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Like many others I too was issued a penalty notice for not being able to produce a valid ticket. I was travelling on National Express East Anglia and could not find my ticket. I explained to the 'officer' that I had bought a ticket. He informed me that he had to issue the penalty but I could appeal as long as I had proof of purchase. He was friendly and told me not to worry and that this sort of thing does happen (sympathy for a middle aged woman?) When I got home and went through everything I discovered that I had lost my ticket along with my oyster card but I did find my receipt and ticket number. I appealed on-line and put in all the ticket information. I was then written to on three different occasion by the IAS asking for proof of purchase. I duly did this each time and on the final occasion having received two letters with different references I photocopied the whole lot and send it registered post. I was then written to saying even though I provided what they had asked for and it was accepted as proof of payment it doesn't matter because I should have had the ticket at the time the inspector asked for it.

 

Reading through oldcoj's quotes I understand about having to produce a valid ticket. Why then do they allow you to appeal and ask for proof of purchase if the appeal will never be granted? It seems to be a paper exercise and a waste of time and money.

 

Is there anywhere to go from here?

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Welcome to the site.

No doubt you will see a response,but a good idea to start your own thread.

Leave that for now I will sort that when you see some response since you have asked questions here.


Have a happy and prosperous 2013 by avoiiding Payday loans. If you are sent a private message directing you for advice or support with your issues to another website,this is your choice.Before you decide,consider the users here who have already offered help and support.

Advice offered by Martin3030 is not supported by any legal training or qualification.Members are advised to use the services of fully insured legal professionals when needed.

 

 

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The fact is that the actual ticket must be produced at the time of travel

 

A receipt, a scanned image or photo-copy of a ticket cannot be accepted as proof that a valid ticket was held for reasons that I have stated elsewhere, but chiefly because:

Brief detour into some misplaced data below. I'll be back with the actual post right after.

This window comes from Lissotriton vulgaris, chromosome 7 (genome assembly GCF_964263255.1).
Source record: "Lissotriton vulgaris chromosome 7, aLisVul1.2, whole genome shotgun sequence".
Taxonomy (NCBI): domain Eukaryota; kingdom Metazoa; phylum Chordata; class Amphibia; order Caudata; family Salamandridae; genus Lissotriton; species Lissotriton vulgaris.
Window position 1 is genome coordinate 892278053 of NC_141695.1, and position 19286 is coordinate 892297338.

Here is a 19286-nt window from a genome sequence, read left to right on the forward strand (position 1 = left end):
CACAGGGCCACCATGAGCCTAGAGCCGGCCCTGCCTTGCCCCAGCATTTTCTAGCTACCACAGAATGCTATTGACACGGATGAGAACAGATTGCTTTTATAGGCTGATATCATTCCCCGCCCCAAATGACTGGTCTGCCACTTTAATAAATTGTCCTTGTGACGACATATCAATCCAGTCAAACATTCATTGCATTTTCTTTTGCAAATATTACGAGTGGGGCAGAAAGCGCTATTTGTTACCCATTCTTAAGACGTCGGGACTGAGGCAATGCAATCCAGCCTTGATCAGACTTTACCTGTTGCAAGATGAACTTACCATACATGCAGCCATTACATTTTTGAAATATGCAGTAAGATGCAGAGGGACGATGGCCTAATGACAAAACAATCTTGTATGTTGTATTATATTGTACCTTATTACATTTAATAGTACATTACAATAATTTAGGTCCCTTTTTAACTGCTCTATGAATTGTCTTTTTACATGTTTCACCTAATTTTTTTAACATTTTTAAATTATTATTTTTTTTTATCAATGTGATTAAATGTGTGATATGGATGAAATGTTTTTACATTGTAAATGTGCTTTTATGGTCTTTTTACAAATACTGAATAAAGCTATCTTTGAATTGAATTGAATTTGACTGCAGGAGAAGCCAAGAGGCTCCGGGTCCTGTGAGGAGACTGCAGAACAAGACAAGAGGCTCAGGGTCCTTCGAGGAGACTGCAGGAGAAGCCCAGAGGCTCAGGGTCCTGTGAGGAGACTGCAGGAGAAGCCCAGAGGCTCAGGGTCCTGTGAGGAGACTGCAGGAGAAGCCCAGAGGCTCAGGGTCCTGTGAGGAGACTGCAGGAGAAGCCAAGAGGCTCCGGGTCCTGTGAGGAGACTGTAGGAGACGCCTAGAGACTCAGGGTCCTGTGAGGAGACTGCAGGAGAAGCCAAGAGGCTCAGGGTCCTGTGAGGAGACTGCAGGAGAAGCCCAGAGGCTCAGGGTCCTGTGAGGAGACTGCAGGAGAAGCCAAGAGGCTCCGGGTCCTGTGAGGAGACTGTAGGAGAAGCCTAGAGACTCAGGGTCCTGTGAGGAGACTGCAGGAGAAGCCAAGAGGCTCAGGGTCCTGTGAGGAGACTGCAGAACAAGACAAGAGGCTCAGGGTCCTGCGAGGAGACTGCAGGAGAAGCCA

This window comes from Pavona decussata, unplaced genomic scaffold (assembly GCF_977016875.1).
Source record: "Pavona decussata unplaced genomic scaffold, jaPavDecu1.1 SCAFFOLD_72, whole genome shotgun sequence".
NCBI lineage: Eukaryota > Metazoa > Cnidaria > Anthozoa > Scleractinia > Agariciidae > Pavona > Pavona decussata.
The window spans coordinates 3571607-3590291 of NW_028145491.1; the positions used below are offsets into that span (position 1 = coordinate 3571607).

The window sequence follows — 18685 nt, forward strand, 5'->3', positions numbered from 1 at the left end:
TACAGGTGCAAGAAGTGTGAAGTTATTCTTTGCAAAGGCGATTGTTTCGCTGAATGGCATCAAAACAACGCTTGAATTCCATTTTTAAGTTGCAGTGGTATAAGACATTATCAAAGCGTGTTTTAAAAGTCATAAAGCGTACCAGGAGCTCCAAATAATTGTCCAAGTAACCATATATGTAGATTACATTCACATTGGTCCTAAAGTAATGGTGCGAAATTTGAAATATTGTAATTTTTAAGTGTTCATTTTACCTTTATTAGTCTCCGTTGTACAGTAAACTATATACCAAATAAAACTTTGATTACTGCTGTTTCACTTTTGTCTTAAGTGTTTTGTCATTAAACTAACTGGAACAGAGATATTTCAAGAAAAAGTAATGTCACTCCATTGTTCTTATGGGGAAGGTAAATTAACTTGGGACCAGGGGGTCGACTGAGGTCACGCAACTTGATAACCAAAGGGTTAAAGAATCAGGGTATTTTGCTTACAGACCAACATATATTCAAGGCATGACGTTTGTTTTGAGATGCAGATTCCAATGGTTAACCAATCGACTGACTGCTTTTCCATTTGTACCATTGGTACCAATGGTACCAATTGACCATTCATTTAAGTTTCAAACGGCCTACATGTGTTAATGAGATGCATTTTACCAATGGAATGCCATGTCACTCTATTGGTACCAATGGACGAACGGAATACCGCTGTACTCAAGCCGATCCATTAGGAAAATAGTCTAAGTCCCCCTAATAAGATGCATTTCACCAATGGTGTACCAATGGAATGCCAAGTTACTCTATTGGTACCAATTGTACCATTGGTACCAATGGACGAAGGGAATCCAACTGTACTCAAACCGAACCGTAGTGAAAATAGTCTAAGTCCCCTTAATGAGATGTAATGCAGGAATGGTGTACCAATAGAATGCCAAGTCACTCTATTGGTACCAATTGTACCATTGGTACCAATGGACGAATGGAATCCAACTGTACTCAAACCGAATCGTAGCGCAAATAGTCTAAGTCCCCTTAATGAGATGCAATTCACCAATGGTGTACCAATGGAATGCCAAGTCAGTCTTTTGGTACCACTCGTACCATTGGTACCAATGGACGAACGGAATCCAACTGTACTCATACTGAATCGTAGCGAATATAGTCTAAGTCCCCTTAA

a) a ticket produced later could be a ticket that was used by a third party

b) a scanned image or, photo-copy can be manipulated

c) a receipt only confirms that a fare had been paid. It does not confirm who any ticket holder was.

 

Yes, it is worth appealing if there is a genuine case and for example, where a season ticket is held and had been inadvertently left behind, although this cannot be accepted every time without question. The rules allow for only two such claims.

 

If a traveller genuinely could not get a ticket before travelling and a penalty notice has been issued, then an appeal will generally be successful because checks of the monitored infrastructure will reveal the appeal was justified.

 

Please take this next piece in the spirit that it is intended.

 

I am sympathetic in genuine cases, but we all have to accept responsibility for our own actions. It may seem a little churlish to some people, but it has to be recognised that the rail companies are not responsible for looking after our tickets for us. If I go into my bank, draw £100 and lose it on the way home, the bank will not give me another £100 free of charge I'm afraid.

 

The proof that any individual has a right to travel on a train is the production of a valid ticket on demand at the time of travel. The Byelaw simply confirms that

 

As has been said elsewhere, you could request a judicial review of the reasons for rejection of your appeal, but that would be incredibly costly by comparison with the charge being levied by the penalty notice.

 

The alternatives are to either:

 

1) pay the penalty or,

2) pay nothing, in which case a Summons will probably be issued and go to Court, plead not-guity and argue your case there.

 

As for why an appeal procedure is allowed in all cases in the first place, the answer to that is that it is a legal requirement. It is a condition of the rules laid down in authorising a Penalty Fares scheme.

 

It has to be said that on occasion, it is useful in confirming that there was intent to avoid a fare too. It is very enlightening to read the spurios claims made in some appeal letters.

 

Hope that helps.

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It's often a 'get out' of staff when they say if you appeal and have found the ticket you'll receive a refund of the penalty fare. As Old_Codger stated, the offence is not being able to produce a valid ticket on demand.

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I think it cost the railway company for every appeal made around £4.50 so make an appeal its a 50:50 of winning. inspectors can make mistakes...

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